The gambling industry is under further scrutiny as the Gambling Act review reaches its first staging post this month, with reforms afoot. With the industry in flux and racing looking to put its finances on a stable footing, we should be working with bookmakers to see how racing’s revenues from betting, especially to horsemen, can be protected now and expanded in the future.

It seems like racing has its work cut out at the moment, valiantly pushing to keep the sport moving forward as the hope for a return to normality grows on the horizon. Each month brings a new but familiar challenge, whether it is racing’s revenue and the gambling industry or the return of spectators. Covid-related or not, the challenges remain and they need solving.

Racing derives significant revenue from betting. Whether it is through levy contributions, picture and data rights exploitation, or sponsorship and hospitality, most originate from the bookmaking industry. Last month, I spoke about the Gambling Commission’s affordability consultation. This month, the government’s Gambling Act review will conclude its wide-ranging consultation, which could also see further changes for the industry.

The gambling industry is facing serious challenges to the way it operates, which could have a profound impact on the revenues that flow to owners, trainers, jockeys, stable staff and racecourses. Our relationship with the betting industry is a top priority.

Betting and racing have an undeniable symbiosis, from a flutter on track during a day out to how betting revenues directly impact on funding through the Levy Board. Like it or not, racing and betting’s fortunes are entangled. As we both face challenges, we need to work together.

We continue to be supportive of the gambling industry. We have been clear in our support for ensuring best practice and responsible gambling in that it represents the vast majority of the sector and their operations. So too have we determinedly put across our views on egregious and undue regulation on an important sector for both our sport and the Exchequer.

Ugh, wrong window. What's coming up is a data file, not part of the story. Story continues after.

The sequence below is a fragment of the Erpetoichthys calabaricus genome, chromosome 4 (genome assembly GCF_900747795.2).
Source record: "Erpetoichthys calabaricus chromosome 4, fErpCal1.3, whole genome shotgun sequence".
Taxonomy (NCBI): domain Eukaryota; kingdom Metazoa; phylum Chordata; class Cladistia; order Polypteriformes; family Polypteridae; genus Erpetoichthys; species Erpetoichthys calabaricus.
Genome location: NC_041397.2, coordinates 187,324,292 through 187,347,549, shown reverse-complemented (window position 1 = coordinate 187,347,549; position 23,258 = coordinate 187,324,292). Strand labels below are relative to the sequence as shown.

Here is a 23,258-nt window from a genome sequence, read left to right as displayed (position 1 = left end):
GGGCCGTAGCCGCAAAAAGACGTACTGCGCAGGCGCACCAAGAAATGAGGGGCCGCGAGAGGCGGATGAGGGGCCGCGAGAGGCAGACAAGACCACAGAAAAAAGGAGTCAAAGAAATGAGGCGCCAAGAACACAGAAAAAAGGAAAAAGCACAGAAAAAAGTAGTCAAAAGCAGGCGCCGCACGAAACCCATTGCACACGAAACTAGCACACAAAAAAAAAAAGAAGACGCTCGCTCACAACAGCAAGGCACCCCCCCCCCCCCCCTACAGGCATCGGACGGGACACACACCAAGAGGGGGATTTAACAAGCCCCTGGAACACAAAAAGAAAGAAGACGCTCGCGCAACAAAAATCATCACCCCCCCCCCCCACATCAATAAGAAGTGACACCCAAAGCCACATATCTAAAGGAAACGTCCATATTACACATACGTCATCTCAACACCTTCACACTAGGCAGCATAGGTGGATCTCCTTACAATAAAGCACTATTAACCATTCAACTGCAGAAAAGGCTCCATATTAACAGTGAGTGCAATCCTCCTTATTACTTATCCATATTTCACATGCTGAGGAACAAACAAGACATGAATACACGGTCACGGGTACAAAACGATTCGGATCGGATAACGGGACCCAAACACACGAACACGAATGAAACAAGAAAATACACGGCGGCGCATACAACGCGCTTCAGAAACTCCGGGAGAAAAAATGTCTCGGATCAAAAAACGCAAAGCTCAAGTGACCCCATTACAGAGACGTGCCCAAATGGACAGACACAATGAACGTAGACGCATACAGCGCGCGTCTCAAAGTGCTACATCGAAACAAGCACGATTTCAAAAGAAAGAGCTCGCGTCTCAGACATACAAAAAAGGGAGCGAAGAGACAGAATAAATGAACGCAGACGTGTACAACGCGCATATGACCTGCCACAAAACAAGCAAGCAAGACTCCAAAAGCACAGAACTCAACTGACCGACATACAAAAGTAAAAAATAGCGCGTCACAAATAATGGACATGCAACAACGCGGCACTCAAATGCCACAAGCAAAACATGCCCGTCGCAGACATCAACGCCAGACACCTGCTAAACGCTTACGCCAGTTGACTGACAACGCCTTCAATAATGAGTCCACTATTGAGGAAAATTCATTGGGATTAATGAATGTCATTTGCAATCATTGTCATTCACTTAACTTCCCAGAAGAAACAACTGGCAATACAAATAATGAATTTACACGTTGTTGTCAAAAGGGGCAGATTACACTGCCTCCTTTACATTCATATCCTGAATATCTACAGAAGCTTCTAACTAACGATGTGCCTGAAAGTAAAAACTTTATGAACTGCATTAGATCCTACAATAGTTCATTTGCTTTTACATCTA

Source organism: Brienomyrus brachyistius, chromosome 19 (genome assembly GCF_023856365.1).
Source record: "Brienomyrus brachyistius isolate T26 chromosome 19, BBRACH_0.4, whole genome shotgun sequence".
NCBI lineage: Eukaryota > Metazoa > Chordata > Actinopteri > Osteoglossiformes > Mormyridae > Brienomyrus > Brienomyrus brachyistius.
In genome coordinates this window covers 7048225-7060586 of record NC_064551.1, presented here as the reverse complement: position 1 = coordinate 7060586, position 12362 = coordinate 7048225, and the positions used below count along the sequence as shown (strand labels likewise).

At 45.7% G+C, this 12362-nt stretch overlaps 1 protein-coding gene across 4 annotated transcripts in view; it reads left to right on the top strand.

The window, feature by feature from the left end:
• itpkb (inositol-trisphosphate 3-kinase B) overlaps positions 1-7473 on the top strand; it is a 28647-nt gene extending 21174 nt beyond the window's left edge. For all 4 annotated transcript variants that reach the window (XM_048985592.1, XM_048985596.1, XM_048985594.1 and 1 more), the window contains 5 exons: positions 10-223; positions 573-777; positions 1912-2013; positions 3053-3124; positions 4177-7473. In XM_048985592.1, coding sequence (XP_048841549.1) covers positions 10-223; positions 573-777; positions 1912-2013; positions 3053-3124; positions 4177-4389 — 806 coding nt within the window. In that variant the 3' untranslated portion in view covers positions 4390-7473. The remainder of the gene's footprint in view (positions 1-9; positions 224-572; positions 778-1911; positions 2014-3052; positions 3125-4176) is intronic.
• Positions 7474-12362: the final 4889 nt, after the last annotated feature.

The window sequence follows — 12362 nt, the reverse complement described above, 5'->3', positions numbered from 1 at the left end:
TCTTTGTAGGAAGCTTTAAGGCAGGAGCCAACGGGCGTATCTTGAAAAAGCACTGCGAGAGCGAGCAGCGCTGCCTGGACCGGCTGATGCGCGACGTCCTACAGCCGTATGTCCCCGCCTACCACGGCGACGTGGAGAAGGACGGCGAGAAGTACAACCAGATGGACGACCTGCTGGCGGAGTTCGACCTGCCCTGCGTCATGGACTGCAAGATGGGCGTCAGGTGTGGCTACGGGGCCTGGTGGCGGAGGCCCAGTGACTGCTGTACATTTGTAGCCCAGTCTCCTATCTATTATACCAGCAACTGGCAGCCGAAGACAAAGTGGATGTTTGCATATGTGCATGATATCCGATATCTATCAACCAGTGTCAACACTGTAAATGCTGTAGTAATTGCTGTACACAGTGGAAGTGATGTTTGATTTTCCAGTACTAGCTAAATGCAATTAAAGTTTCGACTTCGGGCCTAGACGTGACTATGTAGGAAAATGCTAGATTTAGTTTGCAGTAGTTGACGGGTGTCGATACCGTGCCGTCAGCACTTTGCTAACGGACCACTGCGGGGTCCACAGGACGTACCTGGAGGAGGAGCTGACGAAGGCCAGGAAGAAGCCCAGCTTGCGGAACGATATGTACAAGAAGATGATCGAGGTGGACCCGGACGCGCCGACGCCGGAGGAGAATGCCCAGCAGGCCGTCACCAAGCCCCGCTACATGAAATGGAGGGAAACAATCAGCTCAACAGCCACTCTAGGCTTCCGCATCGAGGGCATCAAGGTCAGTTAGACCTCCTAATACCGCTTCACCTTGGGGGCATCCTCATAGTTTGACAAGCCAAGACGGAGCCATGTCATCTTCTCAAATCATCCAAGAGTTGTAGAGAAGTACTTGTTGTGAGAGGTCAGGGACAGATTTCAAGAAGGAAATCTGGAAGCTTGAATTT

“Reform of the levy is now more important than ever and would be a powerful tool to boost revenue”

Even more so, the product of racing has changed and adapted to the betting industry’s needs, with more runners and meetings than ever before. British racing is an incredibly attractive product for both punters and bookmakers alike that needs to be protected and supported, especially with the impacts of Brexit and Covid playing out. We can work together to further enhance the product – be it start times, race numbers or competitiveness – and help grow the revenues coming into the sport.

Betting is also changing. As it changes its relationship and contribution to racing must do likewise. As racing adapts and works with gambling, so must the bookmakers work with and for racing. With Covid, online has replaced shops as the favoured mode of placing racing bets. Betting on apps and streaming racing is clearly the future. Meanwhile, unlike our French and Irish counterparts, British racing still sees no return on bets made by British customers on international racing.

The levy and bookmakers’ other contributions, such as media rights, need to reflect the new reality. Reform of the levy is now more important than ever and, voluntary or otherwise, would be a powerful tool to boost racing’s revenue from betting and offer stability and growth for racing and its participants.

As racing looks at these mechanisms and its future, there needs to be a productive, two-way conversation with the gambling industry on how it can better support the whole of racing now and in the future. We can hopefully find a solution that enables us to grow the sport for all, rather than divvying up bits of a shrinking pot. As with so much else during this pandemic, it will require determination, mutual understanding and a willingness to look at the bigger picture.

By seeking consensus, both within the industry as well as with the bookmakers, we can avoid the government’s hand. With everything else going on, I am sure that is something the betting industry would welcome. There are shifting sands throughout the racing and betting industries. For racing, the protection of its future and its revenue streams for participants is vital. There is a clear need to work together: it’s time to talk.